Obama publicly embraces drone killings

President Obama on Monday issued a public defense of the murderous drone campaign that the US began against Pakistan in 2004 and sharply escalated after he entered the White House.

The US government has generally maintained a policy of not commenting on the drone attacks. They are directed by the CIA and are considered to be covert operations, despite the fact that the Pakistani people have no doubts about who is raining death upon them, and details of the campaign have been widely reported in the press.

Administration officials dismissed expressions of concern that Obama’s public comments represented a security breach and insisted that it was no unintentional slip-up by the president.

Indeed, there is every reason to believe that Obama sought a forum to publicly embrace the drone killings. The Google-sponsored “online town hall” where he made his remarks reportedly received some 130,000 questions from the public out of which just six, including the one on the drone attacks, were selected.

“I want to make sure people understand actually drones have not caused a huge number of civilian casualties,” Obama said in response to the question. “For the most part, they’ve been very precise, precision strikes against al-Qaeda and their affiliates.”

He added, “This is a targeted, focused effort at people who are on a list of active terrorists, who are trying to go in and harm Americans, hit American facilities, American bases and so on.” The killings were “judicious,” Obama argued, and the ability to execute a “pinpoint strike” furthered “respect [for] the sovereignty of other countries.”

The president’s response was constructed entirely out of lies and distortions.

The reality is that in Pakistan, a country with which the US is not at war, the unmanned Predator drones have killed nearly 2,700 people. A recent study prepared by the Brookings Institution concluded that, far from the precision assassinations portrayed by Obama, the strikes have claimed the lives of 10 civilians for every armed combatant. In other words, thousands of impoverished Pakistani villagers, men, women and children alike, have been slaughtered in this sinister form of remote-control warfare.

A more conservative estimate released by the London-based non-profit Bureau of Investigative Journalism last August counted—based on confirmed media reports—168 children slain in drone attacks. No “huge number” for Obama.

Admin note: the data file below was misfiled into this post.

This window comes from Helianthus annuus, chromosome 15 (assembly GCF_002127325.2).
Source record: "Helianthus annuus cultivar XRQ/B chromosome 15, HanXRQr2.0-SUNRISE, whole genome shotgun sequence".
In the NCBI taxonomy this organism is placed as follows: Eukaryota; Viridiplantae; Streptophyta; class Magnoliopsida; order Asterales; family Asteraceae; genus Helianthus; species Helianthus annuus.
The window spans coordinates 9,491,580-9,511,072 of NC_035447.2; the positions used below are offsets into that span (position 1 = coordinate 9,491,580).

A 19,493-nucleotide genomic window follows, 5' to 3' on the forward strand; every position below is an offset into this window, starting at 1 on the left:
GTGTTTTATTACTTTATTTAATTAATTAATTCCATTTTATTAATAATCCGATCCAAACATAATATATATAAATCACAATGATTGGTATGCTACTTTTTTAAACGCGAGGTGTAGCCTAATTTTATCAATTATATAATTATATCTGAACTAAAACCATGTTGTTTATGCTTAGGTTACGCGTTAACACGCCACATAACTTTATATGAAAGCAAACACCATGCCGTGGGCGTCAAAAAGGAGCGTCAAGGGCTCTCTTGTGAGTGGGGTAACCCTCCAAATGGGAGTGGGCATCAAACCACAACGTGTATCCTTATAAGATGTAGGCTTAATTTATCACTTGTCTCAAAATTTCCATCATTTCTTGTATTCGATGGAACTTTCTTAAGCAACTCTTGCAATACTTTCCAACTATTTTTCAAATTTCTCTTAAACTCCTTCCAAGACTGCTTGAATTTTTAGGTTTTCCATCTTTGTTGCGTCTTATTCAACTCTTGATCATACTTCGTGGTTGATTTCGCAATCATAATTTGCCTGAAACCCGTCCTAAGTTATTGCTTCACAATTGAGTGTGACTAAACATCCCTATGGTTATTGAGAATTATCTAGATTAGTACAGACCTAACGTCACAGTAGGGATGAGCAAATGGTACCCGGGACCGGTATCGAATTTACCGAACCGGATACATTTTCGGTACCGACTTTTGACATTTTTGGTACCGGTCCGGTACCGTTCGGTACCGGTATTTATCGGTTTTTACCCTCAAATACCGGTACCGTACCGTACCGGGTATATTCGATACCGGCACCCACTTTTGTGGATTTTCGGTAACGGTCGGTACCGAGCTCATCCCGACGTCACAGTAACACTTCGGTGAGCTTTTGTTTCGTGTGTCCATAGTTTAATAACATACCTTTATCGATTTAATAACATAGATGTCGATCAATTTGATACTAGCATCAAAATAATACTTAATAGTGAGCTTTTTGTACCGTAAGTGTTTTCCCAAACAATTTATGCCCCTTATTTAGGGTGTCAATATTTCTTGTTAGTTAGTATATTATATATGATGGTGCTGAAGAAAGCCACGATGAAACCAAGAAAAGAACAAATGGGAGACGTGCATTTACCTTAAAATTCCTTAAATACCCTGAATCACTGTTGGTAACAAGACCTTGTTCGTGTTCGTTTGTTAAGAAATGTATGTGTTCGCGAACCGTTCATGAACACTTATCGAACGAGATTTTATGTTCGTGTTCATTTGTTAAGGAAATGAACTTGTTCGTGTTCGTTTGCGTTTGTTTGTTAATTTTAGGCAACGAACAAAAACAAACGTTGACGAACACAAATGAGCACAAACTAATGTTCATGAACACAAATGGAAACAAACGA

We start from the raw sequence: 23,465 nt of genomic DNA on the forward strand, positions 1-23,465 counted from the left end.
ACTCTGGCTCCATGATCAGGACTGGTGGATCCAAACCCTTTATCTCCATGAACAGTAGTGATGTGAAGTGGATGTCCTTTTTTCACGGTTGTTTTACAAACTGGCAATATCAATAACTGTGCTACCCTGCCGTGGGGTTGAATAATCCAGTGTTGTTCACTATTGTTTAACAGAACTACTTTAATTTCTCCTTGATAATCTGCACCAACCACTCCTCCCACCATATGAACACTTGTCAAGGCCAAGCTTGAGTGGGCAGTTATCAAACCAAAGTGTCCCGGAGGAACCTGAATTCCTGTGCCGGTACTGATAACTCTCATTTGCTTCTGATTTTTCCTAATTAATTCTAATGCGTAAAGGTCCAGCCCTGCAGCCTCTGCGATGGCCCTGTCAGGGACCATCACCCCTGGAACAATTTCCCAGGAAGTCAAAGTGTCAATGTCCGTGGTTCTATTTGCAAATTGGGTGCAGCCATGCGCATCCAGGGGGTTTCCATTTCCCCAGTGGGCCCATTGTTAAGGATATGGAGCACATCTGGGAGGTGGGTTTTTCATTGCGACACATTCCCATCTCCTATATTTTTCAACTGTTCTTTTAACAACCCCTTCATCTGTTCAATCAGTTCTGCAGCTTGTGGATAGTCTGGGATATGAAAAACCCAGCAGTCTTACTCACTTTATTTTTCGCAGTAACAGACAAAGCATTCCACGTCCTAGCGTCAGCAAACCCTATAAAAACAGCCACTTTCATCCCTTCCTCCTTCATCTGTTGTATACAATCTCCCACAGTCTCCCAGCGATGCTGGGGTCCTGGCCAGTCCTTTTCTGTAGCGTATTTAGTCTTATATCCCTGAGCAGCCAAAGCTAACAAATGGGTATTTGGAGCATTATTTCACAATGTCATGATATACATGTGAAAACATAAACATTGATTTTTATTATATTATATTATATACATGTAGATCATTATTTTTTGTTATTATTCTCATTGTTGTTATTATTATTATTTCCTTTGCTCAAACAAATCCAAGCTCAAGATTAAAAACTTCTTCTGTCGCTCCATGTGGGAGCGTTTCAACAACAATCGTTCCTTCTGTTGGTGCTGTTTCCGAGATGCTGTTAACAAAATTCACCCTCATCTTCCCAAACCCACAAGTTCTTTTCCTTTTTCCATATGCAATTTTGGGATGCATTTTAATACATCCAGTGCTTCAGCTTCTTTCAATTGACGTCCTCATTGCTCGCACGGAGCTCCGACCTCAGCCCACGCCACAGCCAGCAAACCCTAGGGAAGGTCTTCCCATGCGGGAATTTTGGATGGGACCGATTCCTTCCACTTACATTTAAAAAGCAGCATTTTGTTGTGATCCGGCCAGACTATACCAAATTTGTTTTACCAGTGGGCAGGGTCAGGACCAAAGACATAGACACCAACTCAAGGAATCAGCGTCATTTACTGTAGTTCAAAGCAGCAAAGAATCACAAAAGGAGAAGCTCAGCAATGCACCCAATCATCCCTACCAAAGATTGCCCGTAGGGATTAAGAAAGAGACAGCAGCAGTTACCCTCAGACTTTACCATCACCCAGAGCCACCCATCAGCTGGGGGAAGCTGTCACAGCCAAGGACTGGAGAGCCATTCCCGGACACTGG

The claim that the CIA is targeting Al-Qaeda operatives bent on attacking US targets is just another example of Washington invoking a purported terrorist threat to terrorize the American people into accepting criminal aggression. The vast majority of the “militants” killed in the drone campaign are rank-and-file fighters bent not on attacking targets in the US, but rather driving the US occupation army out of neighboring Afghanistan.

Why did Obama go public with his defense of this killing campaign? It may have provided a means of exerting further pressure on the Pakistani government. Islamabad has been complicit in the attacks, only recently denying the CIA permission to launch drones from the country’s air bases because of a series of US provocations and the visceral hostility of the Pakistani people.

On a more fundamental level, however, Obama’s remarks are intended for domestic consumption. It is part of a broader move by the administration to publicly endorse and thereby justify and normalize the criminal actions carried out by the US military-intelligence apparatus.

Last December, Obama signed into law the National Defense Authorization Act, enshrining in US law the illegal, extra-constitutional practice of condemning to indefinite military detention both citizens and non-citizens alike, without charges or trials and on the sole say-so of the White House.

Newsweek’s Daniel Klaidman reported last week that the Obama administration is planning to have Attorney General Eric Holder deliver a speech advancing the pseudo-legal rationale for the drone missile assassination of Anwar al-Awlaki, the New Mexico-born US citizen killed last September in Yemen. This will entail the public assertion of the president’s power to order the extrajudicial execution of American citizens, without providing any evidence, much less proving it in a court of law.

With all of these actions, the Obama administration is erecting the institutional framework of a police state.

He does so without fear of alienating his real “base”—Wall Street, the military-intelligence complex and sections of the affluent middle class, which once postured as liberals or even “lefts,” but are now prepared to accept reactionary and repressive measures that go far beyond those carried out even by the Bush administration.

The political shift by this layer is bound up with the unprecedented social gulf separating them from the overwhelming majority of working people and the growing signs of a resurgence of class struggle.

The defense of democratic rights and the struggle against war are today inseparably bound up with the struggle for social equality. They can be carried forward only through the independent political mobilization of the working class on the basis of a socialist program.

Bill Van Auken